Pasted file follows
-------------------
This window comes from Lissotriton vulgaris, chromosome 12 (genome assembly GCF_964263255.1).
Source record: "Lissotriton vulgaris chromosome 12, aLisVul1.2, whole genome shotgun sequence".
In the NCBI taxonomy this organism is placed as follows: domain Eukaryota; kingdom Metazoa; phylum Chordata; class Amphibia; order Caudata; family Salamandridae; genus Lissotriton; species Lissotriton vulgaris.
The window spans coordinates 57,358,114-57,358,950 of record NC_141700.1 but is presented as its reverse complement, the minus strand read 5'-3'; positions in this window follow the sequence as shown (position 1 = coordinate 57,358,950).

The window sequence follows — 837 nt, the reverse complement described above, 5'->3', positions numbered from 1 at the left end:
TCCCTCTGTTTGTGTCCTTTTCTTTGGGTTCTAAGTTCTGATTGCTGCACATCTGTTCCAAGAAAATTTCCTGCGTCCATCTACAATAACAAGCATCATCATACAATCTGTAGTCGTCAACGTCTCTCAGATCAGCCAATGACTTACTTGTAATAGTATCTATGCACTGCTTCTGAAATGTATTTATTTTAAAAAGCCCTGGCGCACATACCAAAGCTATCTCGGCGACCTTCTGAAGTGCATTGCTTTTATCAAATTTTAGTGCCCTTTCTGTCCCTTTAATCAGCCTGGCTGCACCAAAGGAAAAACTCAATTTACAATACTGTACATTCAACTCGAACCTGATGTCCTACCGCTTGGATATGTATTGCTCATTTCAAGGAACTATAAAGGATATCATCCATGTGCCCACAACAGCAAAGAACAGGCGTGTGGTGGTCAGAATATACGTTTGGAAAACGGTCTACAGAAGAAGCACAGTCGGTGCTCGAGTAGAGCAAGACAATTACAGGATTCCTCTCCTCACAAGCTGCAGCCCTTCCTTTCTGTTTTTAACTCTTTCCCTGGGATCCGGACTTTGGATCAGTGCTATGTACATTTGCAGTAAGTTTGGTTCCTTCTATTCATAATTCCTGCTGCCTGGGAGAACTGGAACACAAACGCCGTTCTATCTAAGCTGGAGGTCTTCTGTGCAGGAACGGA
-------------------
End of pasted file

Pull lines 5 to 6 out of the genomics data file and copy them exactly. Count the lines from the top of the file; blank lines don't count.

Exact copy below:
The window sequence follows — 837 nt, the reverse complement described above, 5'->3', positions numbered from 1 at the left end:
TCCCTCTGTTTGTGTCCTTTTCTTTGGGTTCTAAGTTCTGATTGCTGCACATCTGTTCCAAGAAAATTTCCTGCGTCCATCTACAATAACAAGCATCATCATACAATCTGTAGTCGTCAACGTCTCTCAGATCAGCCAATGACTTACTTGTAATAGTATCTATGCACTGCTTCTGAAATGTATTTATTTTAAAAAGCCCTGGCGCACATACCAAAGCTATCTCGGCGACCTTCTGAAGTGCATTGCTTTTATCAAATTTTAGTGCCCTTTCTGTCCCTTTAATCAGCCTGGCTGCACCAAAGGAAAAACTCAATTTACAATACTGTACATTCAACTCGAACCTGATGTCCTACCGCTTGGATATGTATTGCTCATTTCAAGGAACTATAAAGGATATCATCCATGTGCCCACAACAGCAAAGAACAGGCGTGTGGTGGTCAGAATATACGTTTGGAAAACGGTCTACAGAAGAAGCACAGTCGGTGCTCGAGTAGAGCAAGACAATTACAGGATTCCTCTCCTCACAAGCTGCAGCCCTTCCTTTCTGTTTTTAACTCTTTCCCTGGGATCCGGACTTTGGATCAGTGCTATGTACATTTGCAGTAAGTTTGGTTCCTTCTATTCATAATTCCTGCTGCCTGGGAGAACTGGAACACAAACGCCGTTCTATCTAAGCTGGAGGTCTTCTGTGCAGGAACGGA